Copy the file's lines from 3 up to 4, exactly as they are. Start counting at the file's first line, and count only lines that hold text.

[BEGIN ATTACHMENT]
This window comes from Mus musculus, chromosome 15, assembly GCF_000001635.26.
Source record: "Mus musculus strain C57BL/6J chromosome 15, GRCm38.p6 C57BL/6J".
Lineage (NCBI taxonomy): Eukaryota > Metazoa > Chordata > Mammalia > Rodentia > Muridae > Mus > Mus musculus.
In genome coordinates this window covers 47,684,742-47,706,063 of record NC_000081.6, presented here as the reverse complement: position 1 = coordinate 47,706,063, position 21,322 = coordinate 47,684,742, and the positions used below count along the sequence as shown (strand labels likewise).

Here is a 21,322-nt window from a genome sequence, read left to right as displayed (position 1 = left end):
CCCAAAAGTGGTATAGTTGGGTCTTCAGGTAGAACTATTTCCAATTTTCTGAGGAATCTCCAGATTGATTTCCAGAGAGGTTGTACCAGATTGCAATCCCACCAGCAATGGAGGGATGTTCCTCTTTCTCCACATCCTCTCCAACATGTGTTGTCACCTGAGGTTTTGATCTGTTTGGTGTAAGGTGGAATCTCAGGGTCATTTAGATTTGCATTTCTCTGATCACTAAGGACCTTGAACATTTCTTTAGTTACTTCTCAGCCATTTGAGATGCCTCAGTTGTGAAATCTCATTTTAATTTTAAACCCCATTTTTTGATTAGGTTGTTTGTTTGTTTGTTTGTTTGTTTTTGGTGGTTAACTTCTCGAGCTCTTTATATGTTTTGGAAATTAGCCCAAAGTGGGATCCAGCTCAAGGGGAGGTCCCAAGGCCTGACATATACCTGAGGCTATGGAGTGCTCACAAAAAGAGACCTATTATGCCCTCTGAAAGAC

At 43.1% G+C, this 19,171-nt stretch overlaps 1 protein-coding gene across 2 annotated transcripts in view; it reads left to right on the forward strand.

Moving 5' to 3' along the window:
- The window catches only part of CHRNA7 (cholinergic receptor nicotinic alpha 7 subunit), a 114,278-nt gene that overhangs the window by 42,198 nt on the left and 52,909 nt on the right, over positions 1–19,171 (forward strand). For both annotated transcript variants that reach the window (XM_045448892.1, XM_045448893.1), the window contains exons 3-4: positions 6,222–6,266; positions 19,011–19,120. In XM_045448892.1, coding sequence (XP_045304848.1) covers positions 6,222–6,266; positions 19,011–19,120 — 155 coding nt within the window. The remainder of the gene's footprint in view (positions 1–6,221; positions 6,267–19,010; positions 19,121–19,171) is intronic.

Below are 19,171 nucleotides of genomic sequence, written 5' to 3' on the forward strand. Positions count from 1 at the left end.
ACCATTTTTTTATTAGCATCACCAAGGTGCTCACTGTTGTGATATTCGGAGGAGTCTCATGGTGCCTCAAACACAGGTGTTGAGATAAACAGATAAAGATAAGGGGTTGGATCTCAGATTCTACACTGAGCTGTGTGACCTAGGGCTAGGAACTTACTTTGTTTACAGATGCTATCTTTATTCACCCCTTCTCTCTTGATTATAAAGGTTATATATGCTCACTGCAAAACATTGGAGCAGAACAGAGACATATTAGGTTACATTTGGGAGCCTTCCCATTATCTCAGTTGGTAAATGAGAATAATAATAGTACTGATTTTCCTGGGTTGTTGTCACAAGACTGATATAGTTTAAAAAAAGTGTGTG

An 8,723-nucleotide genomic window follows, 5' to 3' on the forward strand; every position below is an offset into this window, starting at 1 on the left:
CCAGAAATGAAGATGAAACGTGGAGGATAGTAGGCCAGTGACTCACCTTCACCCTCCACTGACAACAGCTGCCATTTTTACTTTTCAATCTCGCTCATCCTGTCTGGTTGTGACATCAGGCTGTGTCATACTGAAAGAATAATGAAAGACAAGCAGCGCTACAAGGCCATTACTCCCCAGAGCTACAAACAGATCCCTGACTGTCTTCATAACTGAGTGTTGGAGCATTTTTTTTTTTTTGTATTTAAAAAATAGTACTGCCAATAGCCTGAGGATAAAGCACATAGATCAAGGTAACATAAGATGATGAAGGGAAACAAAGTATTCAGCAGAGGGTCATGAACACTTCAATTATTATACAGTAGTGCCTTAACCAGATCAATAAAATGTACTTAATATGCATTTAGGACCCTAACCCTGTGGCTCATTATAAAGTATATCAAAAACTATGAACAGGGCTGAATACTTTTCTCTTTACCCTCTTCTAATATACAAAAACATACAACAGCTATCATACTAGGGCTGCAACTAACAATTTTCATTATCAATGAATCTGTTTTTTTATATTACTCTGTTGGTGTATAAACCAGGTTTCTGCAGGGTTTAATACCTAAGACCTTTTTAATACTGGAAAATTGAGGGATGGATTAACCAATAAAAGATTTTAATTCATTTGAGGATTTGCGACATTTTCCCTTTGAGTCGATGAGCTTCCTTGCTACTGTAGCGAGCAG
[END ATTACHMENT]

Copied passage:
Lineage (NCBI taxonomy): Eukaryota > Metazoa > Chordata > Mammalia > Rodentia > Muridae > Mus > Mus musculus.
In genome coordinates this window covers 47,684,742-47,706,063 of record NC_000081.6, presented here as the reverse complement: position 1 = coordinate 47,706,063, position 21,322 = coordinate 47,684,742, and the positions used below count along the sequence as shown (strand labels likewise).